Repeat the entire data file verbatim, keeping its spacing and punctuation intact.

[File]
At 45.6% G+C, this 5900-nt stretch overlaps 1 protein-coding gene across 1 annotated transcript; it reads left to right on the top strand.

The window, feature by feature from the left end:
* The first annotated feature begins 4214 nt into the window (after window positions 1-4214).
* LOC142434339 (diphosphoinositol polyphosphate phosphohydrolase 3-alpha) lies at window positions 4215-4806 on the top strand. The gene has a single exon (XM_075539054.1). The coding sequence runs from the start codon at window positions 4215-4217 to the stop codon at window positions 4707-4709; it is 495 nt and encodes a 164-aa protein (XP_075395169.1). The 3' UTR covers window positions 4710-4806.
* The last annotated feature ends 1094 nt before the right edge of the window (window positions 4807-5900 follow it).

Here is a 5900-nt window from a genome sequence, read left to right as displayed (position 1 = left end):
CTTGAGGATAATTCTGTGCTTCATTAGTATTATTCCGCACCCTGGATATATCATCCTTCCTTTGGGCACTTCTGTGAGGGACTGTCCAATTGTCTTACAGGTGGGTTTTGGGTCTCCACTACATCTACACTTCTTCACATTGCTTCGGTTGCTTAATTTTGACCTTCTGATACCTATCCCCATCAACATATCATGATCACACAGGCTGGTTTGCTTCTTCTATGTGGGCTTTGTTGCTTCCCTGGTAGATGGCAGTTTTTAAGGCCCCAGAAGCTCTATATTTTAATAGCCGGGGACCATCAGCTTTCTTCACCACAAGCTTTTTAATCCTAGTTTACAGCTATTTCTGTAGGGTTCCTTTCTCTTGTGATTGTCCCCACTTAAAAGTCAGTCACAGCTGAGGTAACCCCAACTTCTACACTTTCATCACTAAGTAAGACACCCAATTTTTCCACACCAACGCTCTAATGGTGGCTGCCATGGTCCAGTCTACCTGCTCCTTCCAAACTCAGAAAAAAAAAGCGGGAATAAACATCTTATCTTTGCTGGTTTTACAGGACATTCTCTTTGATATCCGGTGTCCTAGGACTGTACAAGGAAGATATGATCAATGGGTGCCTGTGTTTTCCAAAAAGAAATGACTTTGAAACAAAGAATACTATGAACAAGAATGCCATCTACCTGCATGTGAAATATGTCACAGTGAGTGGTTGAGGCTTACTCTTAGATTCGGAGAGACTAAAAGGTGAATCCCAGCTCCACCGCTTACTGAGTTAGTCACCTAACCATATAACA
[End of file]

At 45.6% G+C, this 5900-nt stretch overlaps 1 protein-coding gene across 1 annotated transcript; it reads left to right on the top strand.

The window, feature by feature from the left end:
* The first annotated feature begins 4214 nt into the window (after window positions 1-4214).
* LOC142434339 (diphosphoinositol polyphosphate phosphohydrolase 3-alpha) lies at window positions 4215-4806 on the top strand. The gene has a single exon (XM_075539054.1). The coding sequence runs from the start codon at window positions 4215-4217 to the stop codon at window positions 4707-4709; it is 495 nt and encodes a 164-aa protein (XP_075395169.1). The 3' UTR covers window positions 4710-4806.
* The last annotated feature ends 1094 nt before the right edge of the window (window positions 4807-5900 follow it).

Here is a 5900-nt window from a genome sequence, read left to right as displayed (position 1 = left end):
CTTGAGGATAATTCTGTGCTTCATTAGTATTATTCCGCACCCTGGATATATCATCCTTCCTTTGGGCACTTCTGTGAGGGACTGTCCAATTGTCTTACAGGTGGGTTTTGGGTCTCCACTACATCTACACTTCTTCACATTGCTTCGGTTGCTTAATTTTGACCTTCTGATACCTATCCCCATCAACATATCATGATCACACAGGCTGGTTTGCTTCTTCTATGTGGGCTTTGTTGCTTCCCTGGTAGATGGCAGTTTTTAAGGCCCCAGAAGCTCTATATTTTAATAGCCGGGGACCATCAGCTTTCTTCACCACAAGCTTTTTAATCCTAGTTTACAGCTATTTCTGTAGGGTTCCTTTCTCTTGTGATTGTCCCCACTTAAAAGTCAGTCACAGCTGAGGTAACCCCAACTTCTACACTTTCATCACTAAGTAAGACACCCAATTTTTCCACACCAACGCTCTAATGGTGGCTGCCATGGTCCAGTCTACCTGCTCCTTCCAAACTCAGAAAAAAAAAGCGGGAATAAACATCTTATCTTTGCTGGTTTTACAGGACATTCTCTTTGATATCCGGTGTCCTAGGACTGTACAAGGAAGATATGATCAATGGGTGCCTGTGTTTTCCAAAAAGAAATGACTTTGAAACAAAGAATACTATGAACAAGAATGCCATCTACCTGCATGTGAAATATGTCACAGTGAGTGGTTGAGGCTTACTCTTAGATTCGGAGAGACTAAAAGGTGAATCCCAGCTCCACCGCTTACTGAGTTAGTCACCTAACCATATAACA